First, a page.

This week the American agency which oversees net addresses in the region gave out the last block of these vital net components.
It said companies in North America should now accelerate their move to the latest version of the net’s addressing system.
Now Africa is the only region with any significant blocks of the older version 4 internet addresses available.
The older addressing system, called IPv4, was created when the net was being set up in the 1970s. The system can support up to 4.3 billion addresses but the massive growth of the online world has swiftly depleted this.
The successor addressing system, known as IPv6, can handle a vast amount of addresses and is unlikely to ever run out. IPv6 has been available since 1999 but only now are large numbers of firms starting to use it.
“Organisations should be prepared to help usher in the next phase of the internet by deploying IPv6 as soon as possible,” John Curran, head of the American Registry for Internet Numbers (Arin) told tech news site The Register.
Shifting to IPv6 can be tricky for some ISPs because, for the time being, they have to support both old and new addressing schemes. Running both and translating from one to the other can break some services and introduce delays that irk customers.
Afrinic, which hands out net addresses in Africa, currently has about 2.3 million IPv4 addresses left and these look set to run out by early 2019, statistics suggest. Stocks of IPv4 addresses ran out in other regions several years ago.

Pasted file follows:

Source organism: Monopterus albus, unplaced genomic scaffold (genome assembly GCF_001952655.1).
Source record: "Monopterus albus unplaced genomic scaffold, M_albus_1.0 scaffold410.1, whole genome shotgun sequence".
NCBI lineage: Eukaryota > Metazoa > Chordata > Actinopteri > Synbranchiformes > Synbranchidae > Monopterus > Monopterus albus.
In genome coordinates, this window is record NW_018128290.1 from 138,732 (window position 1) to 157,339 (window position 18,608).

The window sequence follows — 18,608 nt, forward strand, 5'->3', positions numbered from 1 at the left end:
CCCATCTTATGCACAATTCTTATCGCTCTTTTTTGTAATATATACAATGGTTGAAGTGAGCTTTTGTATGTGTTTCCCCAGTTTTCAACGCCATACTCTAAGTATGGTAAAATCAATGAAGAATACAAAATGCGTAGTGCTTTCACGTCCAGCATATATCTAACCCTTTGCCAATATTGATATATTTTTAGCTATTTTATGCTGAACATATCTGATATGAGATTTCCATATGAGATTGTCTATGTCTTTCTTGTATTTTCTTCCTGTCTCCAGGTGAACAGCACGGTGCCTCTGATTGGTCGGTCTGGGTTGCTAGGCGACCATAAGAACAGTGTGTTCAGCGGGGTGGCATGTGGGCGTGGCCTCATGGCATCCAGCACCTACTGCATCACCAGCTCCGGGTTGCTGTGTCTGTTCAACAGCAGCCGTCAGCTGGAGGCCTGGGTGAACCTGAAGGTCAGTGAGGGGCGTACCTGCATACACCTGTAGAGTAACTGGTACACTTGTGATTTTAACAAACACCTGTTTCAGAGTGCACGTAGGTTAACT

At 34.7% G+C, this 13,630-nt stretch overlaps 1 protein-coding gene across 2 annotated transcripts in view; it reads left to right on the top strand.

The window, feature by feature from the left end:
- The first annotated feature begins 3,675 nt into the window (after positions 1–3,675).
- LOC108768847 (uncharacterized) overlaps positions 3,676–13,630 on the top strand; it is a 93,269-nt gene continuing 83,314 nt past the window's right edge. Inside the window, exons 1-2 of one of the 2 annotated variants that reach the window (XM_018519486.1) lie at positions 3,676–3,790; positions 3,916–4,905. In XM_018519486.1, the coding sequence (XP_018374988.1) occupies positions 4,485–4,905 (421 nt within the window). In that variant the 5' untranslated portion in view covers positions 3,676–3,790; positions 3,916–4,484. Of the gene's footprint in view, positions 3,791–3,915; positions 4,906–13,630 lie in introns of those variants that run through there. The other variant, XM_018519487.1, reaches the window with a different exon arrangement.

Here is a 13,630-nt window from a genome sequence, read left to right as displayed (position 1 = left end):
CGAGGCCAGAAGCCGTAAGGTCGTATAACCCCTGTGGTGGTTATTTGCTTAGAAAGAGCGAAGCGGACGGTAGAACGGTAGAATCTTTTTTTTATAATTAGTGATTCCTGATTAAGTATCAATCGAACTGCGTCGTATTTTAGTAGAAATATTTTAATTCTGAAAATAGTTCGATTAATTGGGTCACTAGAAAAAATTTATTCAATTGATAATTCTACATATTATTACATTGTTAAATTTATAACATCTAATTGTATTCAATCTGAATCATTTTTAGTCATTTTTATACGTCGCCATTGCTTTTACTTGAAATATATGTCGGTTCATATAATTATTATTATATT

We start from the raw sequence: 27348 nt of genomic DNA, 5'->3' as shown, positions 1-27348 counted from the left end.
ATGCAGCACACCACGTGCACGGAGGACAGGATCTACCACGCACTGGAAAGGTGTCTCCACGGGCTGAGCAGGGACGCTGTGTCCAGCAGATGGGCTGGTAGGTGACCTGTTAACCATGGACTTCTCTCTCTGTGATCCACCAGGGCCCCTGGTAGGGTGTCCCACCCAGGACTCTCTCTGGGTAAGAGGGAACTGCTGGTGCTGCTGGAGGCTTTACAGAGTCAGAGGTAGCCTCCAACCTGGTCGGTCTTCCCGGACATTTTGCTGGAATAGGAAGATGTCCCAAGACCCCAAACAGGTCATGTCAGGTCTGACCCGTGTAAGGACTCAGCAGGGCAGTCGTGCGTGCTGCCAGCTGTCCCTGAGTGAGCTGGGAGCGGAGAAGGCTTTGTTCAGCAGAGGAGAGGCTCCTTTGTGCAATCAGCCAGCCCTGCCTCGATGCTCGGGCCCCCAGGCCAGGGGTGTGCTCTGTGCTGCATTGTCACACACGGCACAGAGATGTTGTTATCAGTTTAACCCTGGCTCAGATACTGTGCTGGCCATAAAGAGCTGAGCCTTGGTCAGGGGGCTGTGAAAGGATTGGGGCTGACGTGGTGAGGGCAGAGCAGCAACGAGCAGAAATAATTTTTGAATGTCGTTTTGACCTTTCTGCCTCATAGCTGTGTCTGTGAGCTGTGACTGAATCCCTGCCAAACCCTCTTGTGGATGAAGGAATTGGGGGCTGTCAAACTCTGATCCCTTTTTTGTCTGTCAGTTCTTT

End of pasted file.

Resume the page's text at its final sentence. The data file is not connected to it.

Axel Pawlik, managing director of Europe’s net address administrator Ripe NCC, said Arin exhausting its stock of IPv4 addresses was a “landmark moment in the history of the internet”.
“This means that organisations across North America can now only obtain IPv4 addresses by trading for them,” he said. “For networks looking to grow, this will increasingly create pressure in the immediate future. ”
The steady depletion of IPv4 addresses has kicked off a market in buying and selling chunks of addresses that large or defunct companies no longer use.
The Arin depletion might spark a significant rise in prices, suggests research by the IPv4 Market Group which acts as a broker for firms with addresses to sell.
The sale of several big blocks of addresses from very large companies including Merck, Lilly, Dupont and Nortel could spell problems for anyone looking to buy a significant number of addresses, it said. The lack of single big blocks would probably drive prices upwards as anyone requiring lots of addresses would have to get them from several sources, it said.
In May, the UK’s Department for Work and Pensions started selling off some IPv4 addresses it owned and got about £7 for each of the 150,000 it sold.
Arin’s announcement came as BT, the UK’s biggest ISP, unveiled that it planned to enable its entire network for IPv6 by the end of 2016.